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character provided for in this contract.” 2 The natural sense of the language used imports that both categories are limited to physical conditions which exist when the contract is made and that neither comprehends physical conditions which come into being only after the contract has been executed.3
The circumstances of which appellant complains plainly do not amount to a changed condition within the meaning of Clause 4. The incompleteness of the towers at the time when the contract was made did not amount to a changed condition since such incompleteness was neither latent, as required for conditions of the first category, nor unknown, as required for those of the second. The subsequent delay in completing the towers did not amount to a changed condition since delay is not a physical condition at the site, as required for conditions of both categories. The physical difference between the incomplete and the complete towers likewise did not amount to a changed condition since such difference was not a condition that existed when the contract was formed, but was a condition that arose only after the contract had been made. For like reasons, it has been held in other appeals that Clause 4 is inapplicable to work dislocations brought about through the failure of the Government to take timely or adequate measures for clearing the site, * erecting structures, furnishing materials, or otherwise discharging its own obligations under the contract.?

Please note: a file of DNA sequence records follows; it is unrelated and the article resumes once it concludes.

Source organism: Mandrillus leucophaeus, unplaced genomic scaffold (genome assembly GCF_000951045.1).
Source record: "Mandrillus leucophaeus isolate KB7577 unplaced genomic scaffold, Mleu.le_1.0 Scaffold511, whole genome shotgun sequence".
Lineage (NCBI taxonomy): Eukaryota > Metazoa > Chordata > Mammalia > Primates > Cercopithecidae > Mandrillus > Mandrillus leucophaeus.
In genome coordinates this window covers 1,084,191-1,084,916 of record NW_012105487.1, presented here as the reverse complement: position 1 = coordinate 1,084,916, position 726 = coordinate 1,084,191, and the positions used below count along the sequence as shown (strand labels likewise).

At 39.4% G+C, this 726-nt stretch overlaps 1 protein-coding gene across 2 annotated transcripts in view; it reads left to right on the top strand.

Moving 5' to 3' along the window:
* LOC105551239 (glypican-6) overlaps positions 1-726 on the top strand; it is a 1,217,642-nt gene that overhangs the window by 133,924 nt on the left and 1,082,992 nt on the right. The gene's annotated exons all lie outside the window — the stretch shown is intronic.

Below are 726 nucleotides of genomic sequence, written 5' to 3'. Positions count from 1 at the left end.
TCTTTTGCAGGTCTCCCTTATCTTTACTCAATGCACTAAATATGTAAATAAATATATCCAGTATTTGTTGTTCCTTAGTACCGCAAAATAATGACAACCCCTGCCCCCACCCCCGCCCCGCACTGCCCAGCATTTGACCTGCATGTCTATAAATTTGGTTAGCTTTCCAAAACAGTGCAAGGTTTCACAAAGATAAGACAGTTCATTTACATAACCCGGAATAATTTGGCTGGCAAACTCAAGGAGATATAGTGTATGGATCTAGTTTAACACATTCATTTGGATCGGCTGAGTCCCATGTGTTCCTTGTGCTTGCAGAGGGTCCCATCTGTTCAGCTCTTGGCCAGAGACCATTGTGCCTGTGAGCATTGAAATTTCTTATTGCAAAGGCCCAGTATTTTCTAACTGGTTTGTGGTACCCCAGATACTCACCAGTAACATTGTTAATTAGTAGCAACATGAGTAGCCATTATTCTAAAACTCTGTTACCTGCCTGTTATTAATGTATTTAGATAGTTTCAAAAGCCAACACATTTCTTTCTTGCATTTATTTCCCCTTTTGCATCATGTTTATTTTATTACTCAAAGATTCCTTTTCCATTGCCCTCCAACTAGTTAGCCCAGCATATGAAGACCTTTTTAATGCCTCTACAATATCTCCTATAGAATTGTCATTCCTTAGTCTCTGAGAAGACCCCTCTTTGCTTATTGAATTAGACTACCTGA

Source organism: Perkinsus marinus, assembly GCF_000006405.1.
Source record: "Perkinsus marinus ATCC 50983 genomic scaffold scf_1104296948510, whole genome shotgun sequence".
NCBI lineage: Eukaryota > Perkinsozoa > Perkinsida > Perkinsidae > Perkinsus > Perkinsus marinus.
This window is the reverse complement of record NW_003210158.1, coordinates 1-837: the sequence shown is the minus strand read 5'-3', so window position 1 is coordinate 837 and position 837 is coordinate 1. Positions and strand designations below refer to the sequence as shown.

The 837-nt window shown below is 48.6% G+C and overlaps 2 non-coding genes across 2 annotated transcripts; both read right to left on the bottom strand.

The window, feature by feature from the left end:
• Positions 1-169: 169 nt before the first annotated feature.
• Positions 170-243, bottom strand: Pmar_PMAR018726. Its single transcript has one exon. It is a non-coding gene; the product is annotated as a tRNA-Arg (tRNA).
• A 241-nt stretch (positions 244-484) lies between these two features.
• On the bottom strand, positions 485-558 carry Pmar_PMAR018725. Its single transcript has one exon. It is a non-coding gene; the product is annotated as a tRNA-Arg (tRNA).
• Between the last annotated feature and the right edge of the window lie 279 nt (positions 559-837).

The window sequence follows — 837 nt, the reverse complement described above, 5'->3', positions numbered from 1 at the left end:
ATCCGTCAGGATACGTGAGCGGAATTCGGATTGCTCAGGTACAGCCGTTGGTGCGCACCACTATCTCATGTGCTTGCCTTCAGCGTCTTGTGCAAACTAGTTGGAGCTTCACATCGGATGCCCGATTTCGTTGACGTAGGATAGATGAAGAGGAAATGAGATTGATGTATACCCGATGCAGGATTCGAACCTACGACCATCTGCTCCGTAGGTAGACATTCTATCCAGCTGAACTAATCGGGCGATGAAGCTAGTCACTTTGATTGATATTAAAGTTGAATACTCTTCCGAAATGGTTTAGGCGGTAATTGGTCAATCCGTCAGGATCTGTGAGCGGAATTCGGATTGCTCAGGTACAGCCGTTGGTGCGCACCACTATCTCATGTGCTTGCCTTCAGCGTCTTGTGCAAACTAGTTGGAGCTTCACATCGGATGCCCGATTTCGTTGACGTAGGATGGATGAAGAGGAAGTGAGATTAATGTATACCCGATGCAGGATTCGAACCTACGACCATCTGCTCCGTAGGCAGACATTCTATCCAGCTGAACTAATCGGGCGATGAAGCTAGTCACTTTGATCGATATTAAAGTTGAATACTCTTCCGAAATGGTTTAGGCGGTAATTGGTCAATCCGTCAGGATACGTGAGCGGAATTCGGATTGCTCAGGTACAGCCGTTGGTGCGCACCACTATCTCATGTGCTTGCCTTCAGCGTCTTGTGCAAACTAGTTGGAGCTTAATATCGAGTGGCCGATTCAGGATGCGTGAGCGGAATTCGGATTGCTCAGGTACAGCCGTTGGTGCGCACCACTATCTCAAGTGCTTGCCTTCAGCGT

2 The full text of the clause reads as follows:
"4. CHANGED CONDITIONS. The contractor shall promptly, and before such conditions are disturbed, notify the contracting officer in writing of: (1) subsurface or latent physical conditions at the site differing materially from those indicated in this contract, or (2) unknown physical conditions at the site, of an unusual nature, differing materially from those ordinarily encountered and generally recognized as inhering in work of the character provided for in this contract. The contracting officer shall promptly investigate the conditions, and if he finds that such conditions do so materially differ and cause an increase or decrease in the cost of, or the time required for, performance of this contract, an equitable adjustment shall be made and the contract modified in writing accordingly. Any claim of the contractor for adjustment hereunder shall not be allowed unless he has given notice as above required; provided that the contracting officer may, if he determines the facts so justify, consider and adjust any such claim asserted before the date of final settlement of the contract. If the parties fail to agree upon the adjustment to be made, the dispute shall be determined as provided in Clause 6 hereof."